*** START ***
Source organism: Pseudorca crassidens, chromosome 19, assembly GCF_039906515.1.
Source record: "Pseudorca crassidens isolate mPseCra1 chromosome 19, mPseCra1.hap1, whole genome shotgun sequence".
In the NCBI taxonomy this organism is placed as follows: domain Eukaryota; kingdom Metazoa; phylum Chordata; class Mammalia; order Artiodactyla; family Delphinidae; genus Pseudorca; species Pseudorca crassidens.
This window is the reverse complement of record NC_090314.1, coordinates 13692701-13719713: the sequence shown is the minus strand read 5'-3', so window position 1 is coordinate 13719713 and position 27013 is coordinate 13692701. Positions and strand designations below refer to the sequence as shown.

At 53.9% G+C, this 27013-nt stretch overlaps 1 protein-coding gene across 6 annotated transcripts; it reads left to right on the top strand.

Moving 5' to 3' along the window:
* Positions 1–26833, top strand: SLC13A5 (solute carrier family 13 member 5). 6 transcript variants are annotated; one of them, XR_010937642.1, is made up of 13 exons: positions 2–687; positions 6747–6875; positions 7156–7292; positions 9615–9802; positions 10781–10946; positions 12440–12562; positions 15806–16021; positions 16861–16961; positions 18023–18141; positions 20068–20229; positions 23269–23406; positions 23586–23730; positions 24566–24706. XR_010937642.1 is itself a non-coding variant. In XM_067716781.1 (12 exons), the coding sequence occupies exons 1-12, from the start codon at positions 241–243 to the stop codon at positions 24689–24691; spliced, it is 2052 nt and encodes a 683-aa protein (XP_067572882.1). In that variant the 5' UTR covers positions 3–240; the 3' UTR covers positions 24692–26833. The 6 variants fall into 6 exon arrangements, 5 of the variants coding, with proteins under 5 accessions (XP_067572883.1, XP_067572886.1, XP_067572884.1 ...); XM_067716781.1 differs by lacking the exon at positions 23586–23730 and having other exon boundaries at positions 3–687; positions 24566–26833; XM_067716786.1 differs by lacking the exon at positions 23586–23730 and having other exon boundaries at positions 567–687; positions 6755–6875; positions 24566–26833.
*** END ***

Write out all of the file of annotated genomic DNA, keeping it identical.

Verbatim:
Source organism: Pseudorca crassidens, chromosome 19, assembly GCF_039906515.1.
Source record: "Pseudorca crassidens isolate mPseCra1 chromosome 19, mPseCra1.hap1, whole genome shotgun sequence".
In the NCBI taxonomy this organism is placed as follows: domain Eukaryota; kingdom Metazoa; phylum Chordata; class Mammalia; order Artiodactyla; family Delphinidae; genus Pseudorca; species Pseudorca crassidens.
This window is the reverse complement of record NC_090314.1, coordinates 13692701-13719713: the sequence shown is the minus strand read 5'-3', so window position 1 is coordinate 13719713 and position 27013 is coordinate 13692701. Positions and strand designations below refer to the sequence as shown.

At 53.9% G+C, this 27013-nt stretch overlaps 1 protein-coding gene across 6 annotated transcripts; it reads left to right on the top strand.

Moving 5' to 3' along the window:
* Positions 1–26833, top strand: SLC13A5 (solute carrier family 13 member 5). 6 transcript variants are annotated; one of them, XR_010937642.1, is made up of 13 exons: positions 2–687; positions 6747–6875; positions 7156–7292; positions 9615–9802; positions 10781–10946; positions 12440–12562; positions 15806–16021; positions 16861–16961; positions 18023–18141; positions 20068–20229; positions 23269–23406; positions 23586–23730; positions 24566–24706. XR_010937642.1 is itself a non-coding variant. In XM_067716781.1 (12 exons), the coding sequence occupies exons 1-12, from the start codon at positions 241–243 to the stop codon at positions 24689–24691; spliced, it is 2052 nt and encodes a 683-aa protein (XP_067572882.1). In that variant the 5' UTR covers positions 3–240; the 3' UTR covers positions 24692–26833. The 6 variants fall into 6 exon arrangements, 5 of the variants coding, with proteins under 5 accessions (XP_067572883.1, XP_067572886.1, XP_067572884.1 ...); XM_067716781.1 differs by lacking the exon at positions 23586–23730 and having other exon boundaries at positions 3–687; positions 24566–26833; XM_067716786.1 differs by lacking the exon at positions 23586–23730 and having other exon boundaries at positions 567–687; positions 6755–6875; positions 24566–26833.